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Maternal cuticle protects moss offspring from dehydration

Maternal cuticle protects moss offspring from dehydration
Maternal cuticle protects moss offspring from dehydration

Protection against the desiccation is critical for the survival of terrestrial plants. An array of adaptations has evolved that decrease water loss from plant bodies (e.g. cuticle, bark, trichomes, scales). Of these structures, the plant cuticle is ubiquitous, occurring in taxa from all major lineages of land plants, e.g. mosses, ferns, gymnosperms, Ginkgo and angiosperms. The cuticle consists of layers of the biopolymers cutin/cutan and waxes that cover and permeate the outermost layers of the cell wall, decreasing water loss.

Cuticle function relating to water loss has been studied primarily in angiosperms and less so in other plant lineages. Cuticles on the leafy gametophytes of mosses may also function in decreasing water loss. A new paper in Annals of Botany demonstrates that the cuticle on the maternal moss gametophyte plays a critical role in reducing dehydration stress on developing sporophyte offspring. Without the calyptra cuticle, dehydration during early development disrupts sporophyte maturation, resulting in decreased survival, increased tissue damage, incomplete sporophyte development, more peristome malformations, and decreased spore production. Thus the protection of the calyptra cuticle is crucial for maximizing sporophyte fitness and provides a functional explanation for calyptra retention across mosses. The cuticle on the maternal calyptra is analogous to the cuticle layers provided by the maternal sporophyte of angiosperms on fruits and seeds that protect these organs from dehydration. Thus the moss calyptra may represent the earliest occurrence of maternal protection via structural provisioning of a cuticle in green plants.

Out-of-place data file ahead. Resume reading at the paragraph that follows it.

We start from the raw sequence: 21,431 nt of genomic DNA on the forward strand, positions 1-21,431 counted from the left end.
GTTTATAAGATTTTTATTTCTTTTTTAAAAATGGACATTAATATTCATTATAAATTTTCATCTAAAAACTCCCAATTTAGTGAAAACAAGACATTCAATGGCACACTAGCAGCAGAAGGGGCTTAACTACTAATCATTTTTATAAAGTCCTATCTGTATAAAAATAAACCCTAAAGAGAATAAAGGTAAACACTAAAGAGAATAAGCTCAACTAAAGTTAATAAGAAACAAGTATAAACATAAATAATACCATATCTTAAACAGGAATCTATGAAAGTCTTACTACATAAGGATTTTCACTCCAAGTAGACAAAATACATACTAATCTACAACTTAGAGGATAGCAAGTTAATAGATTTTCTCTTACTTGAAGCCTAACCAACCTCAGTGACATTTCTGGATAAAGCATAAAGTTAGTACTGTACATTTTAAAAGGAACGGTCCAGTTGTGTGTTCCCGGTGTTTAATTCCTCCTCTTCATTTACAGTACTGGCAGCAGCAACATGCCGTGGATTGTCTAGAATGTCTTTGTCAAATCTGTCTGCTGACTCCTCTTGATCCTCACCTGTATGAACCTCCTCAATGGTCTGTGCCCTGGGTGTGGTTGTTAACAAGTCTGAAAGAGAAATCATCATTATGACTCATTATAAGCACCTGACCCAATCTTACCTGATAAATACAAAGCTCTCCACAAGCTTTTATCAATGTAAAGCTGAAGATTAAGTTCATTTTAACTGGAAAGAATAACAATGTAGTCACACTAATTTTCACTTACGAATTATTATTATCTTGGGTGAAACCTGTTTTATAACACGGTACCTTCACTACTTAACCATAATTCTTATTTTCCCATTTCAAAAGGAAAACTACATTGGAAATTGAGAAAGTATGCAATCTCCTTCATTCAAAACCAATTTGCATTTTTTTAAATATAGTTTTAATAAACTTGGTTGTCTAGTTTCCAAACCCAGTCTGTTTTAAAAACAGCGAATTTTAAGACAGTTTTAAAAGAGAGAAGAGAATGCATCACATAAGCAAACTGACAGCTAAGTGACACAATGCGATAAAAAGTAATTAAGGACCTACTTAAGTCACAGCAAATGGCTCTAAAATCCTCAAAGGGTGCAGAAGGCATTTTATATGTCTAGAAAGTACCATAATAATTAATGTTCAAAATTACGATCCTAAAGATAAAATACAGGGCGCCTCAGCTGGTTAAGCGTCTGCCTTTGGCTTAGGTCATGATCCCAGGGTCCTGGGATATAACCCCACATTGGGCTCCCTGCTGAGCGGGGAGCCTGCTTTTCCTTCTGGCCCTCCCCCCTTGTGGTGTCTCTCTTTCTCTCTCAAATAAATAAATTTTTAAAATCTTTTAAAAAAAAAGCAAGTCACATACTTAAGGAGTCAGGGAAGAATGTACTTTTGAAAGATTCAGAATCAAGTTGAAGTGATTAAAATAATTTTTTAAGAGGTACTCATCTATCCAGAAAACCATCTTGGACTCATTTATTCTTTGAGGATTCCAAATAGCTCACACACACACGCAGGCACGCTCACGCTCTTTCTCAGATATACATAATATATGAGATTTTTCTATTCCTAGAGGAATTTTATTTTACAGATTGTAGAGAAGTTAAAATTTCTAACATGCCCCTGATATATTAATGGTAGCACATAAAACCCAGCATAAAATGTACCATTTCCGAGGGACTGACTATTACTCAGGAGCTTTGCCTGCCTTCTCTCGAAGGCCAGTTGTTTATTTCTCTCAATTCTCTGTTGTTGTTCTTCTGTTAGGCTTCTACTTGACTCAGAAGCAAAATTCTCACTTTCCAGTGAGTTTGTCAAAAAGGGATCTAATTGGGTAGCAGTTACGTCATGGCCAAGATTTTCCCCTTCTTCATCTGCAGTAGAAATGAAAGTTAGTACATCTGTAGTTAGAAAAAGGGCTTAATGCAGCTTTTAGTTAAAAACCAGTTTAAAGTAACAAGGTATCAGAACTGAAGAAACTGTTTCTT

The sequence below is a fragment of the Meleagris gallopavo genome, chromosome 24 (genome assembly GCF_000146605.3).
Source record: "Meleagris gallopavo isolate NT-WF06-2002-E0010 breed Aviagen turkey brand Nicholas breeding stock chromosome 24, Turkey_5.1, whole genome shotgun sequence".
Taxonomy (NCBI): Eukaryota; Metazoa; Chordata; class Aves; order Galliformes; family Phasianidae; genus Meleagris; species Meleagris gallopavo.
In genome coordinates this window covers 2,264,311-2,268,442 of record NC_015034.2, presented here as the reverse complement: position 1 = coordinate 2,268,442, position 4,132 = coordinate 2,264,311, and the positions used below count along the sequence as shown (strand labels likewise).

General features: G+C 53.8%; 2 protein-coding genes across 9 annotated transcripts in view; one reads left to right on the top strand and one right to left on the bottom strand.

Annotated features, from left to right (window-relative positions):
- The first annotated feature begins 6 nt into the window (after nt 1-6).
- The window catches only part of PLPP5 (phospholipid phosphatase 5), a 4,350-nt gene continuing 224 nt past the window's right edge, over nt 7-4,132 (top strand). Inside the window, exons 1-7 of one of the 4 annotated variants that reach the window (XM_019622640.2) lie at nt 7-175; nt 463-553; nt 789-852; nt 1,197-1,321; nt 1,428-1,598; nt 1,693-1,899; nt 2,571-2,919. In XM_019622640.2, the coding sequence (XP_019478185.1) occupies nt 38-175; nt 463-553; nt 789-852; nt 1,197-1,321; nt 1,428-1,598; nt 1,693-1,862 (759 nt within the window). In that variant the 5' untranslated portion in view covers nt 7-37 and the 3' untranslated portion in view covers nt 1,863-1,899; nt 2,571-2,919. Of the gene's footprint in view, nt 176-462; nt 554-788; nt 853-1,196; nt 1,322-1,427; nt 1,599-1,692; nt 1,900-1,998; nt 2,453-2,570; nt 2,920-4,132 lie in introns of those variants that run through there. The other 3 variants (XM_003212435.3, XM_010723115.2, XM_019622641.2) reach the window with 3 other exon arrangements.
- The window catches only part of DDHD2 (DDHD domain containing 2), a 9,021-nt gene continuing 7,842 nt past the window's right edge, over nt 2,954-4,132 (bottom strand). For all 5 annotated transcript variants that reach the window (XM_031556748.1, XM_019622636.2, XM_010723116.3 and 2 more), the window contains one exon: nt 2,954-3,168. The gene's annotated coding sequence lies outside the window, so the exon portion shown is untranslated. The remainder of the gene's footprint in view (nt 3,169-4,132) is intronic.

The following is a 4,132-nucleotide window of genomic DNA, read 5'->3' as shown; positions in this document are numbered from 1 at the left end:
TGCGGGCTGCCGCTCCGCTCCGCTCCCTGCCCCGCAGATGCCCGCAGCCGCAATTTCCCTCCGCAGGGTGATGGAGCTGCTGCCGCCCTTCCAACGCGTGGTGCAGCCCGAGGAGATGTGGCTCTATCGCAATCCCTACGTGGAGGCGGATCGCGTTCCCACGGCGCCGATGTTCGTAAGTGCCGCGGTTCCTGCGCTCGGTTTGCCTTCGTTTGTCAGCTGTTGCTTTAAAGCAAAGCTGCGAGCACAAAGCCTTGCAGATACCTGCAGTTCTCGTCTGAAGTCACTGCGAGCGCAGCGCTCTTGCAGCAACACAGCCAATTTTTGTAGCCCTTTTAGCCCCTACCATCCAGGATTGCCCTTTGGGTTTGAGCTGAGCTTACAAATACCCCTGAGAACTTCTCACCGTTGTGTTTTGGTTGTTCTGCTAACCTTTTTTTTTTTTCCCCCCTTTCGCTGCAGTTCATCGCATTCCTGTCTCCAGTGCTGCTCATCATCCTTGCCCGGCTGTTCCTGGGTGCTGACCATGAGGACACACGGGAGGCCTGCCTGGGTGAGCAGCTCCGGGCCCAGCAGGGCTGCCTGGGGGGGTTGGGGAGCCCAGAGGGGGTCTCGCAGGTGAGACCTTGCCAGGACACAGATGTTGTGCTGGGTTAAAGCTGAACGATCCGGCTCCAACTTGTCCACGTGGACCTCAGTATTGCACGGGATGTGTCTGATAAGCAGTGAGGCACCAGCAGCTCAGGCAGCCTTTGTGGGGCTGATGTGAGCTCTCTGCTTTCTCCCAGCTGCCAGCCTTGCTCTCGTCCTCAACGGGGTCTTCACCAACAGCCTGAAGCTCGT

Dehydration protection provided by a maternal cuticle improves offspring fitness in the moss Funaria hygrometrica. Ann Bot (2013) 111 (5): 781-789. doi: 10.1093/aob/mct033
In bryophytes the sporophyte offspring are in contact with, nourished from, and partially surrounded by the maternal gametophyte throughout their lifespan. During early development, the moss sporophyte is covered by the calyptra, a cap of maternal gametophyte tissue that has a multilayered cuticle. In this study the effects on sporophyte offspring fitness of removing the maternal calyptra cuticle, in combination with dehydration stress, is experimentally determined. Using the moss Funaria hygrometrica, calyptra cuticle waxes were removed by chemical extraction and individuals were exposed to a short-term dehydration event. Sporophytes were returned to high humidity to complete development and then aspects of sporophyte survival, development, functional morphology, and reproductive output were measured.
It was found that removal of calyptra cuticle under low humidity results in significant negative impacts to moss sporophyte fitness, resulting in decreased survival, increased tissue damage, incomplete sporophyte development, more peristome malformations, and decreased reproductive output. This study represents the strongest evidence to date that the structure of the calyptra cuticle functions in dehydration protection of the immature moss sporophyte. The investment in a maternal calyptra with a multilayered cuticle increases offspring fitness and provides a functional explanation for calyptra retention across mosses. The moss calyptra may represent the earliest occurance of maternal protection via structural provisioning of a cuticle in green plants.

AJ Cann
Alan Cann is a Senior Lecturer in the School of Biological Sciences at the University of Leicester and formerly Internet Consulting Editor for AoB.

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